Museum News

Lyn Burlyn – Volunteer

By 26 September 2022January 26th, 2023No Comments
Fruit picking

I have volunteered in the gardens team at the Museum since 2011, working for Carlotta, the Museum’s Head Gardener. I love the variety of the role and enjoy being outside – it really is the perfect active retirement project.

Our tasks vary throughout the year but recently we’ve been harvesting for the winter, collecting blackberries, sloes and apples to go into cold storage. In the next week or two, medlars and Warden pears will also be ready and collected. It is an exciting time of year, I enjoy seeing how much has grown and watching the seasons shift to autumn.


Sadly this year we have no hazelnuts as the mice or squirrels got there first! Likewise the peas and beans, which would have been used in the Tudor home or Poplar Cottage, have been nibbled away. This is such a shame for us after all the planning work and tending to the gardens, but for the original inhabitants of Poplar Cottage, this would have been a disaster for them going into the leaner winter months.

This year has been particularly good for certain berries such as elderberries and also for squashes and pumpkins. When picked and stored well, they can last for some time. Over the next few weeks we will also be harvesting and drying herbs including lavender, rosemary, marjoram, wormwood and tansy. All have different uses – culinary, medicinal, insecticides and as dye plants. There are so many different ways that food can be preserved and this was a crucial task for rural communities living in the past.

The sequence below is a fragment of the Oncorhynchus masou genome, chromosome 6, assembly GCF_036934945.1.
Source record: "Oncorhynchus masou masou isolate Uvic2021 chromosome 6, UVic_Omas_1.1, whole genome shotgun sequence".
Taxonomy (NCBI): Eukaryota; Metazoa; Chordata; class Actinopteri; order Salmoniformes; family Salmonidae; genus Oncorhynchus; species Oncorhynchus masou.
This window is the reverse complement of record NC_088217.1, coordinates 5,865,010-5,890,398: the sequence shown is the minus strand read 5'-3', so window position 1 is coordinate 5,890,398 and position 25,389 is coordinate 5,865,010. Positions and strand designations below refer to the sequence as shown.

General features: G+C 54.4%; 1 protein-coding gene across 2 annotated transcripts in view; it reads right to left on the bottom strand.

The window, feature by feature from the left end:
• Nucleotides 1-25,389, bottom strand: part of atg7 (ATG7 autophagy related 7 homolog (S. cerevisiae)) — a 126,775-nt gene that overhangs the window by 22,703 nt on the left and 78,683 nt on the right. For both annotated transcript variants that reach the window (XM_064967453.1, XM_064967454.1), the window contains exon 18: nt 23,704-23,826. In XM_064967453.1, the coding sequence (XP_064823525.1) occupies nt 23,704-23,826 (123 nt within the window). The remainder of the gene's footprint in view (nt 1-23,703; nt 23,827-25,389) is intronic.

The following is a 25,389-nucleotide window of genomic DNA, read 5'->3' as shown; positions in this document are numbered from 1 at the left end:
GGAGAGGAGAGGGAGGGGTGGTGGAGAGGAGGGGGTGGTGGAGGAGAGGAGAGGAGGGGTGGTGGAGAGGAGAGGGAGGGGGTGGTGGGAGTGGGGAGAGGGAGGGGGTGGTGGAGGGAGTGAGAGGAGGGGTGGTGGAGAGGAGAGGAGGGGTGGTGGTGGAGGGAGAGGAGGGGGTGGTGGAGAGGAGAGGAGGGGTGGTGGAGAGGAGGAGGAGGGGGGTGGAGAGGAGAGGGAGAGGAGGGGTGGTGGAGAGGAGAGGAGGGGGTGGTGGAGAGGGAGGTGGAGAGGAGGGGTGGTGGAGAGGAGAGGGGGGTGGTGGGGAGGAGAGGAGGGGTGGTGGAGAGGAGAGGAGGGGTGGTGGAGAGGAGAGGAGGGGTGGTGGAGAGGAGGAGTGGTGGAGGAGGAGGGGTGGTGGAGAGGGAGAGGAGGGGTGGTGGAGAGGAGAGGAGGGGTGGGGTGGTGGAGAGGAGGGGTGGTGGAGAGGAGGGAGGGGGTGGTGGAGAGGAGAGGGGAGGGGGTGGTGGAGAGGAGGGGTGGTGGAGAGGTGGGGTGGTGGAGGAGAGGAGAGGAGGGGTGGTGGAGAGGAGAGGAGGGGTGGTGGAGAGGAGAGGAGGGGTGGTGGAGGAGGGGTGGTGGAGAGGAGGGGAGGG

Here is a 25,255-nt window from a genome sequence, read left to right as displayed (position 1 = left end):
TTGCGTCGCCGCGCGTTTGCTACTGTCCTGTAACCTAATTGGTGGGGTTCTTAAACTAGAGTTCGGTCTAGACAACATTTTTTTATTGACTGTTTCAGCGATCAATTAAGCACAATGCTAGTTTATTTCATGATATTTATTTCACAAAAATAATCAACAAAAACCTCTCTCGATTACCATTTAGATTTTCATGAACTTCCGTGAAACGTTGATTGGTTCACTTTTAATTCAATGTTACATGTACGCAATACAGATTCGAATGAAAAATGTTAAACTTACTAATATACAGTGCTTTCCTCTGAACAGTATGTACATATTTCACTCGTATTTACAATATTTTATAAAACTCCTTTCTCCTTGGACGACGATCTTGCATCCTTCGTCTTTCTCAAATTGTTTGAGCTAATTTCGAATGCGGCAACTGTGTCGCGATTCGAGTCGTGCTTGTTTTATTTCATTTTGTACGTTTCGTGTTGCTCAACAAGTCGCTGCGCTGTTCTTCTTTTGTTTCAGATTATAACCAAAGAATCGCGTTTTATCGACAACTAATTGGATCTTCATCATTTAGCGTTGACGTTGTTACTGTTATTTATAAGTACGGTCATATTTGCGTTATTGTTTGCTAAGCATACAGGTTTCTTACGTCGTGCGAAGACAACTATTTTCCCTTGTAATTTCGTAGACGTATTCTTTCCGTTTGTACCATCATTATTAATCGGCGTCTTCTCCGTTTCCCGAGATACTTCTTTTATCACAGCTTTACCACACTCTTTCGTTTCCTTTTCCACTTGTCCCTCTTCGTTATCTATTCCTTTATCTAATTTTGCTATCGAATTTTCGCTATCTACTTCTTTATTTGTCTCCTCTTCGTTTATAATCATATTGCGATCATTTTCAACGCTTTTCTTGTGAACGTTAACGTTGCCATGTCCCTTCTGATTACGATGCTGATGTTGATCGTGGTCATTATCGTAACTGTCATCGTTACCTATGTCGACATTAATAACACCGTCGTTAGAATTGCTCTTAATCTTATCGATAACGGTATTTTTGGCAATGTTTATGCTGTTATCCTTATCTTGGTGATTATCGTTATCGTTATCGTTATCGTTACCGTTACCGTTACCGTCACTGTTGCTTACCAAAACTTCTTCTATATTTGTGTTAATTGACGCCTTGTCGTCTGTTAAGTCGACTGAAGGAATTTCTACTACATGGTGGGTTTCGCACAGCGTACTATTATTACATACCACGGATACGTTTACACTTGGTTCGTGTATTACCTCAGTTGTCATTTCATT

On 1-2 October there will be a special Historic Life Weekend at the Museum focusing on preserving and preparing for the winter.

If you’d be interested in volunteering at the Museum, you can find out more here.


Rose Hip Syrup (By Christina Stapley, Medical Herbalist and Author) 

Once a daily supplement for almost all babies and toddlers, rose hip tastes delicious and is high in vitamin C.

900g ripe rose hips


550g sugar

Gather the rose hips from your garden or a hedgerow well away from traffic fumes. Put 1.7 litres (3 pints) of water in a large pan on the stove to heat. Bring to the boil. Wash the hips, discarding any imperfect ones. Chop by hand, or in a blender, and drop them straight into the pan of boiling water. Return the pan to the heat and bring back to the boil. Set it aside to cool for 10-15 minutes. Pour through a fine straining bag into a jug. Hang the bag up to drip for a few minutes or squeeze gently if not too hot. Return the pulp to the pan and add 900ml of water. Bring to the boil and remove from the heat. Leave to stand for 10 minutes. Strain, putting the first cupful back to drip through a second time. Combine the two liquids in a pan and simmer until the quantity is reduced to 900ml. Add the sugar and dissolve this in over a gentle heat. Bring to the boil and boil for 5 minutes. Have 6-8 glass bottles ready which have been sterilised and are warm. Pour the syrup in while still hot. Seal and label. Refrigerate once open.